Clams can be identified as having a shell that is a mirror image across the two valves (shells). They are often found as a single valve, but some are more commonly found with both valves, still together. These include Wilkingia and Meekopinna. In the case of Meekopinna, they are buried upright in the ocean sediment and usually die in the same position. With Wilkingia, they bury themselves partially in sediment. However, I currently do not know why they are usually found with the valves closed.
Fossil bivalve genera include:
Cephalopod shells are an enjoyable find. These shells are one of the larger invertebrate fossils that can be recovered. Some species have shells as large as a soccer ball, but it’s difficult to find one so large. The shell exteriors tend to adhere to the limestone they are encased in, leaving steinkerns more common to be recovered. Each chamber has a wall that attaches to the outer shell wall. This attachment is commonly seen in fossils preserved as steinkerns.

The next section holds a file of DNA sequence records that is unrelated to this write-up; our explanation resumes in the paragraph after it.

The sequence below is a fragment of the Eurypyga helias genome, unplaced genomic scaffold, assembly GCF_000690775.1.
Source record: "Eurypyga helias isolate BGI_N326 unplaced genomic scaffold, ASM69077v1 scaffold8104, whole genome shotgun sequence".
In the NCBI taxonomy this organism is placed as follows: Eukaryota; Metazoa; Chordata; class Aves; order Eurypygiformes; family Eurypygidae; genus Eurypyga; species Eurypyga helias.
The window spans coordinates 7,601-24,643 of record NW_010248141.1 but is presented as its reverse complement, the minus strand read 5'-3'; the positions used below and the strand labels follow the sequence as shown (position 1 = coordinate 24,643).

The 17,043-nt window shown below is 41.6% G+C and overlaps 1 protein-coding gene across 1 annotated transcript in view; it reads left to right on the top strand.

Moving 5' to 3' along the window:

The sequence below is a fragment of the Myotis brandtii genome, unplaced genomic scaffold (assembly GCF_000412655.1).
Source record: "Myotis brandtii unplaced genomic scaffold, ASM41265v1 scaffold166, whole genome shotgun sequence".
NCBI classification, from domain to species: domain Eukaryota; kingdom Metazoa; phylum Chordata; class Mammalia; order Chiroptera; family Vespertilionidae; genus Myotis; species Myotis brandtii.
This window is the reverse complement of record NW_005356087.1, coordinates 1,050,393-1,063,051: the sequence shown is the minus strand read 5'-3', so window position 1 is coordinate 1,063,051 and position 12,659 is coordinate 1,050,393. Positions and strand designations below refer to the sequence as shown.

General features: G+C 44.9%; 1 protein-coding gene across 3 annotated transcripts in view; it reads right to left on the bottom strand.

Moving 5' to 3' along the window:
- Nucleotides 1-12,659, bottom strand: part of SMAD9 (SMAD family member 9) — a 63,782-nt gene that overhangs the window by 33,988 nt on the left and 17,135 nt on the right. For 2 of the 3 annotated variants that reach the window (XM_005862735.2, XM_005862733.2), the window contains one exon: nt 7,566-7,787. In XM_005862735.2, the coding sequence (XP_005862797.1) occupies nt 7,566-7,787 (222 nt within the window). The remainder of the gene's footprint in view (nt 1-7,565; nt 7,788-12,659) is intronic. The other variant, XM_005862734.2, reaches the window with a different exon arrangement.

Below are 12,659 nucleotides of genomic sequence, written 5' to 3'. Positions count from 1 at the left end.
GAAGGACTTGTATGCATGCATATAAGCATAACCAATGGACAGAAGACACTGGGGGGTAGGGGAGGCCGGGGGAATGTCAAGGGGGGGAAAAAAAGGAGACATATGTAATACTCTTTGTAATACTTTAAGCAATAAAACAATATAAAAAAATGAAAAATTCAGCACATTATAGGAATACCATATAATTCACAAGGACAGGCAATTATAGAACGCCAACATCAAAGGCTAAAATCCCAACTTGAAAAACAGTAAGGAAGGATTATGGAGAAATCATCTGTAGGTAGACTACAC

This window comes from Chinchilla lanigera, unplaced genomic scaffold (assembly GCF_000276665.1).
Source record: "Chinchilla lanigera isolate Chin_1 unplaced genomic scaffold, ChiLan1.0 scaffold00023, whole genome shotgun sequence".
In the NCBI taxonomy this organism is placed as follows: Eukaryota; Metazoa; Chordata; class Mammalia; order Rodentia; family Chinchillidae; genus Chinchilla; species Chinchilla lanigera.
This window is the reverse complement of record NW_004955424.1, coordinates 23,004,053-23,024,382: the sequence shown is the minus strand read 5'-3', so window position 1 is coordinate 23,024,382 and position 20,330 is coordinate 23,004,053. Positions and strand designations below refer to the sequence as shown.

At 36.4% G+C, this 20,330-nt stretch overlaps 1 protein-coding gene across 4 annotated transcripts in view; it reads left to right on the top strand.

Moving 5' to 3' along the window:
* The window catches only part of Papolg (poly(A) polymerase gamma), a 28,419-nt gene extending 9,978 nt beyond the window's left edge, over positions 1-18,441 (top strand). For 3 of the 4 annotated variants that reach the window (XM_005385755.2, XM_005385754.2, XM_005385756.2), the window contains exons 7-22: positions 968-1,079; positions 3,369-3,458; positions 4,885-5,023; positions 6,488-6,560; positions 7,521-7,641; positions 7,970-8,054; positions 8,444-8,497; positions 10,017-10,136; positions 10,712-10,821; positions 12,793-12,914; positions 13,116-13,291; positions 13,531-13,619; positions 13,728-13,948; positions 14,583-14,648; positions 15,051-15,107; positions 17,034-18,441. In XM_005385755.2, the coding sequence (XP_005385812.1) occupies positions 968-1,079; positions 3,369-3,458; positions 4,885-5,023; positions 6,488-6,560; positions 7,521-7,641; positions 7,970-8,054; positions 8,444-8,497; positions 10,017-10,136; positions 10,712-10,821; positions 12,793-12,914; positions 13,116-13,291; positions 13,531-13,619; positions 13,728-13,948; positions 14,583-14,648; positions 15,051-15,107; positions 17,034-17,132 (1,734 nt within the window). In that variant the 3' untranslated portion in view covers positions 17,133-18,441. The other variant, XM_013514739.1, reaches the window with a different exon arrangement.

There are two base subclasses available. These are Nautiloid and Ammonoidea. Nautiloids are by far the most common to be recovered. Nautiloids can be recovered from the late Pennsylvanian, but their occurrence is rare in comparison. Nautilouds typically have straight-walled chambers, while Ammonoids have more intricate patterns. To further complicate things, Ammonoids divide into a number of different orders that typically differ with pattern complexity.
For comparisons sake, As of June of 2021, I have only recovered two confirmed Ammonoid specimens. They are:
- Order: Goniatitida? – A specimen with an Ammonoid pattern, but unlikely can be identified further.